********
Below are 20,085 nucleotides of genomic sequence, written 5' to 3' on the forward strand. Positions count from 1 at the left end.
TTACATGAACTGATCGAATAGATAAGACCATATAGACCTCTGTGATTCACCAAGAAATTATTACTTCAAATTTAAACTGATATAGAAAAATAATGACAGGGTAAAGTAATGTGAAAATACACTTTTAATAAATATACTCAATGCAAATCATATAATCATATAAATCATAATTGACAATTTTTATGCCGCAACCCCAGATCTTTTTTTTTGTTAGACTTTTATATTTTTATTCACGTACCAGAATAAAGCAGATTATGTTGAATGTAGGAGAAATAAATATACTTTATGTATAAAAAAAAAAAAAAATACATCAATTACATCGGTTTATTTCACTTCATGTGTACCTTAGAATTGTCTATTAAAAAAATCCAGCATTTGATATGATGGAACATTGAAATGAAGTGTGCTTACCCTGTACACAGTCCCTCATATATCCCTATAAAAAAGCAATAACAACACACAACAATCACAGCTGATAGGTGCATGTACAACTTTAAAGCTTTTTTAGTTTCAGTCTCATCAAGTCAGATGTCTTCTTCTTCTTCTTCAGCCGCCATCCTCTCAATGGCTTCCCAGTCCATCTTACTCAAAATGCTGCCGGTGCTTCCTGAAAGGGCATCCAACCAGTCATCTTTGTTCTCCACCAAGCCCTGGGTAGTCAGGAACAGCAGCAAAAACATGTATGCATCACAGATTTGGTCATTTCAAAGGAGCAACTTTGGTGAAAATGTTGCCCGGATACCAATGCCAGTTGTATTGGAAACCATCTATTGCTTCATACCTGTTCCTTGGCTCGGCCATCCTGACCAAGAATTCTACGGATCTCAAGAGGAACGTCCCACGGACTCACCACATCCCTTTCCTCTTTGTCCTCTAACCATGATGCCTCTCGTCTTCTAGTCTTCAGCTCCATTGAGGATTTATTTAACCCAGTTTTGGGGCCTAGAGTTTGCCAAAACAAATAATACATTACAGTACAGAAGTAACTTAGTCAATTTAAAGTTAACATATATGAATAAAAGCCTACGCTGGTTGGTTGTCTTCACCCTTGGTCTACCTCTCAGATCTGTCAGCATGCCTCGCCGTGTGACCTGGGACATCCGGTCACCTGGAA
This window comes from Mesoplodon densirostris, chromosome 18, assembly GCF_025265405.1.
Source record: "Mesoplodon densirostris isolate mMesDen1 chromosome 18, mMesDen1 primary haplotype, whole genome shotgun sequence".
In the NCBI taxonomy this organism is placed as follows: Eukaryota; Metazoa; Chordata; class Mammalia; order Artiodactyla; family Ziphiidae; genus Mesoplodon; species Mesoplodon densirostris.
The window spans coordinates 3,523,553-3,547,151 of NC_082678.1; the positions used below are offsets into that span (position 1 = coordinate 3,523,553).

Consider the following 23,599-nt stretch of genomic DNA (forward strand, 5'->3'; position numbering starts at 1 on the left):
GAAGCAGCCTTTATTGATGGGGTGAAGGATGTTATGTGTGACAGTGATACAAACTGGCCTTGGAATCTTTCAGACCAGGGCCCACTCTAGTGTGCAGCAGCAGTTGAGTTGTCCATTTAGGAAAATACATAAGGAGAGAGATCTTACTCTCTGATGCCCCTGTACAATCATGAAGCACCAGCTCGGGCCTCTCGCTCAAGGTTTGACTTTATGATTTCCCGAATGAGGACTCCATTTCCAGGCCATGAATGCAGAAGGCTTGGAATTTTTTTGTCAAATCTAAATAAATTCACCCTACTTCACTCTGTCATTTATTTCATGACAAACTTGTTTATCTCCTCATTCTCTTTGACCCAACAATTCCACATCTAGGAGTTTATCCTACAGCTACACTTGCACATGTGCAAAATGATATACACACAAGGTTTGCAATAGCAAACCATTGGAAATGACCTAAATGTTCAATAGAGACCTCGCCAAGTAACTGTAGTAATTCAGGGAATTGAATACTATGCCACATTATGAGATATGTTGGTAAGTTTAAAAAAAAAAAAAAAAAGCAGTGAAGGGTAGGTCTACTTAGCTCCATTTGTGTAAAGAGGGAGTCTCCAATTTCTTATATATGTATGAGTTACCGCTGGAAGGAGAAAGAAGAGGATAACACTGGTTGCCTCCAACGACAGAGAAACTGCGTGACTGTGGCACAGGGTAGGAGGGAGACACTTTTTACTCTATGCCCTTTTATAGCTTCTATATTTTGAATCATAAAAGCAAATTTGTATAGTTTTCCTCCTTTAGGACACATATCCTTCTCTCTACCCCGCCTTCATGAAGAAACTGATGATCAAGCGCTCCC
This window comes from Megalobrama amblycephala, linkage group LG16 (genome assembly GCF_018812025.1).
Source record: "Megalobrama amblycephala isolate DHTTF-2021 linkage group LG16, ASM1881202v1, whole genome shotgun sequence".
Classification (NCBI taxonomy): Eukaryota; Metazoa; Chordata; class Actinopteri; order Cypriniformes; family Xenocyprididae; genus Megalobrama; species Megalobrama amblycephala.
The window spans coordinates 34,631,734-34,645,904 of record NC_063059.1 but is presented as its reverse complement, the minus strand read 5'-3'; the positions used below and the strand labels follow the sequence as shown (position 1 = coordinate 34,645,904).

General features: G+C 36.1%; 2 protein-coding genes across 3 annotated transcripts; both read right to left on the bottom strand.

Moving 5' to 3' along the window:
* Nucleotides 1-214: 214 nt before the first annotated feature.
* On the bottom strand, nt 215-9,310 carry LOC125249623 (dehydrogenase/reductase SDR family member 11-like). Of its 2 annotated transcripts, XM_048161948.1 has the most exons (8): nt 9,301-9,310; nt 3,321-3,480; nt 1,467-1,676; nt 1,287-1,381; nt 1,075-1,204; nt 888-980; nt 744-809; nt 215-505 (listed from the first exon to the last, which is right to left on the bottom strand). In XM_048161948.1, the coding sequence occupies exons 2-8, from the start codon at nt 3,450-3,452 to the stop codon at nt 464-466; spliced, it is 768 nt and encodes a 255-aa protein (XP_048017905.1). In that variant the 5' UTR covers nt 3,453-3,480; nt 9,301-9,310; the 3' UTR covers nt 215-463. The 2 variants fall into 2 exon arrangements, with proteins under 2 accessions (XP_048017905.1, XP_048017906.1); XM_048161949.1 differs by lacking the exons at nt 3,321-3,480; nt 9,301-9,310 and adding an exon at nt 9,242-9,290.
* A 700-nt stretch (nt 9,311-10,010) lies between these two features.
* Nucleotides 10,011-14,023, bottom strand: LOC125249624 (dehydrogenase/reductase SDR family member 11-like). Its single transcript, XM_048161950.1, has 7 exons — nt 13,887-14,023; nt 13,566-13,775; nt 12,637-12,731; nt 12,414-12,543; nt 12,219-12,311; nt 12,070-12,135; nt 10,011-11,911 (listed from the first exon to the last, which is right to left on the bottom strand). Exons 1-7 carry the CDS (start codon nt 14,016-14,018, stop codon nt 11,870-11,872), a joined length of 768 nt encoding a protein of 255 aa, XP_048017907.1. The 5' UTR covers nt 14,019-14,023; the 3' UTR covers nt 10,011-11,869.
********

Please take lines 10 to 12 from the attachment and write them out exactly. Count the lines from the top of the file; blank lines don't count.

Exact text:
Source record: "Megalobrama amblycephala isolate DHTTF-2021 linkage group LG16, ASM1881202v1, whole genome shotgun sequence".
Classification (NCBI taxonomy): Eukaryota; Metazoa; Chordata; class Actinopteri; order Cypriniformes; family Xenocyprididae; genus Megalobrama; species Megalobrama amblycephala.
The window spans coordinates 34,631,734-34,645,904 of record NC_063059.1 but is presented as its reverse complement, the minus strand read 5'-3'; the positions used below and the strand labels follow the sequence as shown (position 1 = coordinate 34,645,904).